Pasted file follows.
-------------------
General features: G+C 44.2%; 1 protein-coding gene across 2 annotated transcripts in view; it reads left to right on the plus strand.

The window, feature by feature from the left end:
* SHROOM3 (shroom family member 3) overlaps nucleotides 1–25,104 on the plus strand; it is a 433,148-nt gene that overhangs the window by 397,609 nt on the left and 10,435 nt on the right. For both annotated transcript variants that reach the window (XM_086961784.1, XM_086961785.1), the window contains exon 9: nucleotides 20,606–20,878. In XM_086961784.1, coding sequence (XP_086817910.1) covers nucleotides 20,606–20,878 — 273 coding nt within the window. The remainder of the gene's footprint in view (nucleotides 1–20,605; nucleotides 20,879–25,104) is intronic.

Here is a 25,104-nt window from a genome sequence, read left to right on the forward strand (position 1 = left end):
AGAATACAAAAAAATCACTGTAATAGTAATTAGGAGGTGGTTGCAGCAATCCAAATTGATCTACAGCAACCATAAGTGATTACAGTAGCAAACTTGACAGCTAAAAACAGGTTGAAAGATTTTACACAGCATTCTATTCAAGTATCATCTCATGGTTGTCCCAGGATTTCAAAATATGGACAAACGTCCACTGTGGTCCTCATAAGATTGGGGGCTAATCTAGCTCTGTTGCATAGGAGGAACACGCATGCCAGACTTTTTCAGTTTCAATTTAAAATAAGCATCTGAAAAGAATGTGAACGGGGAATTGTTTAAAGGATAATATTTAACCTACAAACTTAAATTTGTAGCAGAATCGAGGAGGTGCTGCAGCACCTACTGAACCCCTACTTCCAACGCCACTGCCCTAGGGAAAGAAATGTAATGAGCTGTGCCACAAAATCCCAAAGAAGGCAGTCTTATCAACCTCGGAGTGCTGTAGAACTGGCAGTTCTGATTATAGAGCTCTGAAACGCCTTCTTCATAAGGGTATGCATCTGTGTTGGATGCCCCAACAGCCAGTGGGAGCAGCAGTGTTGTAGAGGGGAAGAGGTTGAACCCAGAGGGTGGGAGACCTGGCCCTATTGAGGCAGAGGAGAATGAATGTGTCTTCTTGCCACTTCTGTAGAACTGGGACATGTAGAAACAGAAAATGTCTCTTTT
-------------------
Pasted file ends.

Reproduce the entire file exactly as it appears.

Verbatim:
General features: G+C 44.2%; 1 protein-coding gene across 2 annotated transcripts in view; it reads left to right on the plus strand.

The window, feature by feature from the left end:
* SHROOM3 (shroom family member 3) overlaps nucleotides 1–25,104 on the plus strand; it is a 433,148-nt gene that overhangs the window by 397,609 nt on the left and 10,435 nt on the right. For both annotated transcript variants that reach the window (XM_086961784.1, XM_086961785.1), the window contains exon 9: nucleotides 20,606–20,878. In XM_086961784.1, coding sequence (XP_086817910.1) covers nucleotides 20,606–20,878 — 273 coding nt within the window. The remainder of the gene's footprint in view (nucleotides 1–20,605; nucleotides 20,879–25,104) is intronic.

Here is a 25,104-nt window from a genome sequence, read left to right on the forward strand (position 1 = left end):
AGAATACAAAAAAATCACTGTAATAGTAATTAGGAGGTGGTTGCAGCAATCCAAATTGATCTACAGCAACCATAAGTGATTACAGTAGCAAACTTGACAGCTAAAAACAGGTTGAAAGATTTTACACAGCATTCTATTCAAGTATCATCTCATGGTTGTCCCAGGATTTCAAAATATGGACAAACGTCCACTGTGGTCCTCATAAGATTGGGGGCTAATCTAGCTCTGTTGCATAGGAGGAACACGCATGCCAGACTTTTTCAGTTTCAATTTAAAATAAGCATCTGAAAAGAATGTGAACGGGGAATTGTTTAAAGGATAATATTTAACCTACAAACTTAAATTTGTAGCAGAATCGAGGAGGTGCTGCAGCACCTACTGAACCCCTACTTCCAACGCCACTGCCCTAGGGAAAGAAATGTAATGAGCTGTGCCACAAAATCCCAAAGAAGGCAGTCTTATCAACCTCGGAGTGCTGTAGAACTGGCAGTTCTGATTATAGAGCTCTGAAACGCCTTCTTCATAAGGGTATGCATCTGTGTTGGATGCCCCAACAGCCAGTGGGAGCAGCAGTGTTGTAGAGGGGAAGAGGTTGAACCCAGAGGGTGGGAGACCTGGCCCTATTGAGGCAGAGGAGAATGAATGTGTCTTCTTGCCACTTCTGTAGAACTGGGACATGTAGAAACAGAAAATGTCTCTTTT